Improving CBCT image quality for daily image guidance of patients with head/neck and prostate cancer.

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Conference Proceeding

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Radiother Oncol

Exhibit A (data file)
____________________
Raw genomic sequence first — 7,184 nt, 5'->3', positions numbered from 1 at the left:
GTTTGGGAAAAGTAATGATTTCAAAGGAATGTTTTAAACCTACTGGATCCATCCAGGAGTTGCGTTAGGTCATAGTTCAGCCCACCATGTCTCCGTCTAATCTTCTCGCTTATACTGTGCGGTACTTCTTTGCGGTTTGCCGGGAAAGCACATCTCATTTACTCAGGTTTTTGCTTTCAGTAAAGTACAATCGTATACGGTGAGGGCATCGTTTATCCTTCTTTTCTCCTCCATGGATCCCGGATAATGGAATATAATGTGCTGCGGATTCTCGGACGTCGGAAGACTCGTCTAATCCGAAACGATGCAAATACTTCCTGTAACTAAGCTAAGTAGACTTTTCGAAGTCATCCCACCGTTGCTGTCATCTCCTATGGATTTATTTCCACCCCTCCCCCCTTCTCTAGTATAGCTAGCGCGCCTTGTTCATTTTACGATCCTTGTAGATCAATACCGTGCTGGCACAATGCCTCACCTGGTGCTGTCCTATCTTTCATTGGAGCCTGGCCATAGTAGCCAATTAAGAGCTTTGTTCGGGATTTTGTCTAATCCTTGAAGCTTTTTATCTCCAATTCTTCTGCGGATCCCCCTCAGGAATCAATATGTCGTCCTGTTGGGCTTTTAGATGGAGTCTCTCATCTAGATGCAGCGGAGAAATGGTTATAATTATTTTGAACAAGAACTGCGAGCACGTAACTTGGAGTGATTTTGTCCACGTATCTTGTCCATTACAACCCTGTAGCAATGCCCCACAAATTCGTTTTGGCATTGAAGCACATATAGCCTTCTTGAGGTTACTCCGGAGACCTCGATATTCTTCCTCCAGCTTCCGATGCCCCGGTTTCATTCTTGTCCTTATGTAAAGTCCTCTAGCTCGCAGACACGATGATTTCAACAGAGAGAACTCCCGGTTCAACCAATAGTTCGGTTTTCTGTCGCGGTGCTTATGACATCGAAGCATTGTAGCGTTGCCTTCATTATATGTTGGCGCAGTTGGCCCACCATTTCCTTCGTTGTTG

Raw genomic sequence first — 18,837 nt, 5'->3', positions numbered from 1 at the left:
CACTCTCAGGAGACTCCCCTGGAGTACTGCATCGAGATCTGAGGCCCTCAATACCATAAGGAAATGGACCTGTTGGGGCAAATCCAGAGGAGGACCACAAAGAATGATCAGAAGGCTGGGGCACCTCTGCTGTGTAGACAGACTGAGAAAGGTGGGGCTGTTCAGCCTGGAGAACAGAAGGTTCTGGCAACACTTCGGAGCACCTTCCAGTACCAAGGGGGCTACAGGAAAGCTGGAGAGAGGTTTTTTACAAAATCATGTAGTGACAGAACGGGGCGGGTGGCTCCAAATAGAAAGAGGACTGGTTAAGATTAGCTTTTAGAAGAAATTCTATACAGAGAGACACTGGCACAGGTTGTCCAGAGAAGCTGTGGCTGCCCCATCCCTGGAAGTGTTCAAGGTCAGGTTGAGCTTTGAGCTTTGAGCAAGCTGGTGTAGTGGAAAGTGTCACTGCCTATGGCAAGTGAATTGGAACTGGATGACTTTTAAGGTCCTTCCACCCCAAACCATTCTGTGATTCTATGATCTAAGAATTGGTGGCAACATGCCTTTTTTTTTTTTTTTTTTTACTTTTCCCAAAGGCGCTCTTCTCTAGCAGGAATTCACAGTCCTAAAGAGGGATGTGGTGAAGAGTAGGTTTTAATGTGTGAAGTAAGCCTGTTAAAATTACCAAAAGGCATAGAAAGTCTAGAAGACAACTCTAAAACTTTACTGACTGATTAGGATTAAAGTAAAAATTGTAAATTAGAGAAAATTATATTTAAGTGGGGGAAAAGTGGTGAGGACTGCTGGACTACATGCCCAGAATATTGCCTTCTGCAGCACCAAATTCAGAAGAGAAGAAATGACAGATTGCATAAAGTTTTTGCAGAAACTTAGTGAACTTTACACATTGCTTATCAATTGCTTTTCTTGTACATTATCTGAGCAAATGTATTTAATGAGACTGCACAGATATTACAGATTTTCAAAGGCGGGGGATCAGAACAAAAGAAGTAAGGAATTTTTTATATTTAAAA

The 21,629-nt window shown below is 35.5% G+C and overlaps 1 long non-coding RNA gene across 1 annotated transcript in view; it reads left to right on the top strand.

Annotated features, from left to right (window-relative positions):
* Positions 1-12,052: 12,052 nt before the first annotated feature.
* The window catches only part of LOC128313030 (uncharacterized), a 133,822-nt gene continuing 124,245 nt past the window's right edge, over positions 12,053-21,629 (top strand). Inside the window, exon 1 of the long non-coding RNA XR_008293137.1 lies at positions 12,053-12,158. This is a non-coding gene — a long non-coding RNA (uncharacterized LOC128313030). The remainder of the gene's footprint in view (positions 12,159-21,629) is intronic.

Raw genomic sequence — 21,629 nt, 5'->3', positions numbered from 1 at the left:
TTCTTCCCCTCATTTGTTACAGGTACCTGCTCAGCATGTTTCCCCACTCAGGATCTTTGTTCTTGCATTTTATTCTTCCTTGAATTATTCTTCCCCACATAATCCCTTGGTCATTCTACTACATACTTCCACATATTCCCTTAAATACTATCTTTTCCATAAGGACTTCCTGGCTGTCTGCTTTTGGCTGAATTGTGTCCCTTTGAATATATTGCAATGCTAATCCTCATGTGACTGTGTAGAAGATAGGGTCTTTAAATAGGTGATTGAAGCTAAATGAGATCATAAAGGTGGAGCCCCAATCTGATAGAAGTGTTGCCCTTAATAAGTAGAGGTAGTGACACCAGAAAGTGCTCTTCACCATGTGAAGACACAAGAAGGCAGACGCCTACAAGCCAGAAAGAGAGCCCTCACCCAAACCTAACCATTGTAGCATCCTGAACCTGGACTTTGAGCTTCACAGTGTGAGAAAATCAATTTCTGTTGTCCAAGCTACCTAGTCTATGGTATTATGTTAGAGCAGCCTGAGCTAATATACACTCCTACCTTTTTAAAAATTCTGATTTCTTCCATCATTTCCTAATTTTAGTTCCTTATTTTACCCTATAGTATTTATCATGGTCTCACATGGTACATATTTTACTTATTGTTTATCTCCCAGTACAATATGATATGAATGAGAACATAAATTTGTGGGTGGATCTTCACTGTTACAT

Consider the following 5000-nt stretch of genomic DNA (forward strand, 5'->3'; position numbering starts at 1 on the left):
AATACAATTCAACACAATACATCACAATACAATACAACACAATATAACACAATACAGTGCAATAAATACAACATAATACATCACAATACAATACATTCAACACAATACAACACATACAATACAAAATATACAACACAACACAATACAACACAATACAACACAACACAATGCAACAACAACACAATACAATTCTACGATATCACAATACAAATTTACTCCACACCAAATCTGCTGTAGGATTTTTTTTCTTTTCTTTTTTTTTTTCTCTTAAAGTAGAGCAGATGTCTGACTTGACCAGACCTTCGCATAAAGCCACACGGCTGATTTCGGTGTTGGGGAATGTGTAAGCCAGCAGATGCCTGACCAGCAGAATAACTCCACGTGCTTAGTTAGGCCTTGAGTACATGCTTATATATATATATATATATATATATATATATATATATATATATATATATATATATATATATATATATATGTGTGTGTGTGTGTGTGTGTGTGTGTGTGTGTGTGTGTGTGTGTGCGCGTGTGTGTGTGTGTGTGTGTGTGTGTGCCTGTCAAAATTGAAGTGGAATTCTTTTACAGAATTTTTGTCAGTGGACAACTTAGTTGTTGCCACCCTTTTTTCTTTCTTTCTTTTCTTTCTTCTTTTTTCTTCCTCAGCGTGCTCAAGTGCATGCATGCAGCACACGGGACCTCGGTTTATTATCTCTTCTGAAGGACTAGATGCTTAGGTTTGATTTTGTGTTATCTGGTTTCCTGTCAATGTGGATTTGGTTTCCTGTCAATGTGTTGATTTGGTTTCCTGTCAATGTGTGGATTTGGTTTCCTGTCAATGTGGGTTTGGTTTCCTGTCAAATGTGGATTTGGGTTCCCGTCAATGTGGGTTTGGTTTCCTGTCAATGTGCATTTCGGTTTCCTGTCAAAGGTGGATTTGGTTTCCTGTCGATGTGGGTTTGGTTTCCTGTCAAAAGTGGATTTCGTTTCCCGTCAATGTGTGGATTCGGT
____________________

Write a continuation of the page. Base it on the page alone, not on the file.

Purpose or Objective Image quality of on-board CBCT imaging in radiation therapy generally falls short of diagnostic CT in particular in terms of low contrast visibility. This limits the application of CBCT mainly to patient setup based on high contrast structures. We address these limitations by applying advanced preprocessing and reconstruction algorithms to improve patient setup and facilitate advanced applications like adaptive radiotherapy. Material and Methods The commercially available TrueBeam CBCT reconstruction pipeline removes scatter usi ng a kernelbased correction followed by filtered bac k-projectionbased reconstruction (FDK). These reconstruction n pipeline steps are replaced by a physics-based scatter correction (pelvis only) and an iterative reconstruction. We use statistical reconstruction that takes the Poisson distribution of quantum noise into account, an d applies an edge preserving image regularization. The advanced scatter correction is based on a finite-ele ment solver (AcurosCTS) to model the behavior of photons as they pass (and scatter) through the object. Both algorit hms have been implemented on a GPU cluster pla tform, and algorithmic acceleration techniques are utilized to achieve clinically acceptable reconstruction times. The image quality improvements have been an alyzed on TrueBeam kV imaging system phantom scans, as well as on daily CBCT scans of head/neck and prostate cancer patients acquired for image-guided localization. Results Artifacts in head/neck FDK reconstructions (Fig . 1) e.g. resulting from photon starvation in the shoulder region or cone-beam are highly reduced in the iterative reconstructions. The iterative reconstruction s show enhanced soft tissue definition providing better cl arity for boundary definition (see the level 2 lymph node located in the contoured region of the axial view, Fig. 1). The advanced scatter correction applied for pelvis scans removes residual scatter artifacts, increasing the mean homogeneity from 78.2 HU ± 18.0 HU to 20.9 HU ± 10.9 HU within the bladder region of 9 daily CBCT scans of typical prostate patients. Iterative reconstruction provides further benefit by reducing image noise as well as eliminating streak and cone-beam artifacts, thereby significantly improving soft-tissue visualization, as noted in the clinical pelvis CBCT scan (Fig. 2). The noise level was reduced to 45% of the original value. Conclusion Statistical reconstruction in combination with advanced scatter correction substantially improves CBCT image quality by enabling removal of artifacts caused by remaining scatter, projection noise, photon starvation, and cone-beam angle. These artifact reductions improve soft tissue definition that is necessary for accurate visualization, contouring, dose calculation, and deformable image registration in clinical practice. The presented improvements are expected to facilitate soft tissue-based patient setup. Promise has been demonstrated for new applications, such as adaptive radiotherapy. (Figure presented).



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